We plan to study the molecular basis of the reported sensitivity of spermatogenesis to temperature stress in Drosophila. We will combine experimental evolution with next generation sequencing and proteomics approaches to investigate the evolvability of male fecundity or potential constrains thereof in flies exposed to rising temperatures. At the heart of this research project is a set of experimental evolution lines to test whether evolvability in reproductive traits limits or facilitates adaptation to novel thermal regimes. By imposing a realistic thermal regime on a set of selection lines designed to mimic predictions of expected increases in temperature we plan to track the evolution of female fecundity and male fertility.

  • Social niche mediated reproductive phenotypes (part of SFB/TTR 212):

    This project received support as part the NC3 special research program between the Universities of Bielefeld and Münster. The overarching goal is to investigate the three aspects (niche conformance, niche choice and niche construction) through which an individual interacts with its niche to maximise its fitness. Within this framework, Laura Japke will study how the developmental environment shapes adult phenotypes with a focus on reproduction. Increased larval density signals the presence of many conspecifics and males as well as females show developmental plasticity in response. We assume this developmental plasticity prepares adults for high, respective low reproductive competition and that this anticipation is beckoned by larval density. We are interested in understanding the short- and long-term consequences of adults conforming to their expected niche as signalled during the larval phase.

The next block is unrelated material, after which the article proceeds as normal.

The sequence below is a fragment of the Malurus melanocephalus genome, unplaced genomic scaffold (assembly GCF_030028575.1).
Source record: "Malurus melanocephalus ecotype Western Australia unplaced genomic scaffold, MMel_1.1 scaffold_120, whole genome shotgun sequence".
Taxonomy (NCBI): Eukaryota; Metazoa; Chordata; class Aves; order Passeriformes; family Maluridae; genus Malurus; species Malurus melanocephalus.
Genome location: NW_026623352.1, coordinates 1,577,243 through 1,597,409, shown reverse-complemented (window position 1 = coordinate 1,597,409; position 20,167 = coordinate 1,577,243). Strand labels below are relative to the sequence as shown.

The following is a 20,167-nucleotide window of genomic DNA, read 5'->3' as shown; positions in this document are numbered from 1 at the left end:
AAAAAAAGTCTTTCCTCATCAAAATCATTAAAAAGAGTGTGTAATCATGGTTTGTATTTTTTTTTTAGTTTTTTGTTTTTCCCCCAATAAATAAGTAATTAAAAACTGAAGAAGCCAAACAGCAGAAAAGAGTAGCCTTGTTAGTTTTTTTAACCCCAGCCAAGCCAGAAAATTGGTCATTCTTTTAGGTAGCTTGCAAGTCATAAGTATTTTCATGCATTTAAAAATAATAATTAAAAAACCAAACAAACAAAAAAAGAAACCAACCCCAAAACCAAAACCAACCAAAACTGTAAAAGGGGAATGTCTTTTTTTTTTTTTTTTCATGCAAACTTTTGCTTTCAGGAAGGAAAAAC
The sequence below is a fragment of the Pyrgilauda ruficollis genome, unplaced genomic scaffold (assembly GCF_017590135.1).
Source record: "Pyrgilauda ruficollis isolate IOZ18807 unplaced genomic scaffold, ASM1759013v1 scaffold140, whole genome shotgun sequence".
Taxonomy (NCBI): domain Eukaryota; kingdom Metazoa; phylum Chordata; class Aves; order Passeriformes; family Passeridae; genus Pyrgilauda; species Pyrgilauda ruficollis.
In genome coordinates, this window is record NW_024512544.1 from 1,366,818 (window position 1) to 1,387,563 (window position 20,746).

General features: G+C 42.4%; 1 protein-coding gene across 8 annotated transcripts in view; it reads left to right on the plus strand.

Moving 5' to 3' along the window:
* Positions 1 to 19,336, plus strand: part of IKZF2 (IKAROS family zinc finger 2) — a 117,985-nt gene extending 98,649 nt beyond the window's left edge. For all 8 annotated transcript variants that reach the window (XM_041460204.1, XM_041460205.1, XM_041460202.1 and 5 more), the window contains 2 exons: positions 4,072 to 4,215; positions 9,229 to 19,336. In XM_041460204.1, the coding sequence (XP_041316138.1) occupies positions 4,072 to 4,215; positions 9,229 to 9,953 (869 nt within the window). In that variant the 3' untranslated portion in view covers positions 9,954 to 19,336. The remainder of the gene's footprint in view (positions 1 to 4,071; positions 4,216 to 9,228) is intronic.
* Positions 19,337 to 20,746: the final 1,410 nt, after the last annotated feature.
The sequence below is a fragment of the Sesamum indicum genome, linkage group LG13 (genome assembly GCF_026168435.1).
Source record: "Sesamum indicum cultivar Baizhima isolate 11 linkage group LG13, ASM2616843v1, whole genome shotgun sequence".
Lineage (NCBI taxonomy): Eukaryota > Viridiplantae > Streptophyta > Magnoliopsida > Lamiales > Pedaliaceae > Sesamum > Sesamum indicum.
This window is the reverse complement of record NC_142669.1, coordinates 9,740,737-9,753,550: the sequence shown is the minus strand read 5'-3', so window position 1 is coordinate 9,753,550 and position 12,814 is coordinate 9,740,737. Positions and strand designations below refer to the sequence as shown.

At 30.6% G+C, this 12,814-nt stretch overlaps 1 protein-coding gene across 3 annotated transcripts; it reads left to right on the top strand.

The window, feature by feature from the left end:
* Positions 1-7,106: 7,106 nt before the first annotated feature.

• Molecular Mechanisms of Ageing in Flies (part of FOR 2281)

    As part of the second phase of the Research Unit ‘Sociality and the reversal of the fecundity-longevity trade-off’ (FOR 2281) Daniel Pritchard and I will provide the outgroup data for a non-social insect to understand how social insects manage to combine great fecundity with a long lifespan. Most animals can either maximize one or the other, i.e. produce many offspring at the expense of a shortened lifespan. How do social insects forgo this otherwise often observed trade-off between these two life-history traits?

    As part of this research unit, we will contribute the power available through the Drosophila melanogaster genetic toolbox and test candidate genes identified in social species during the first funding phase for their effects on lifespan and fecundity on the non-social model. The aim is to compare the effects of candidate genes on longevity and fecundity in social versus our non-social insect to understand the genetic basis of this trade-off. A synthesis will provide insight whether the same genes/pathways are involved and were co-opted by social insects to fulfill novel functions or whether there is a fundamental difference between social and non-social insects.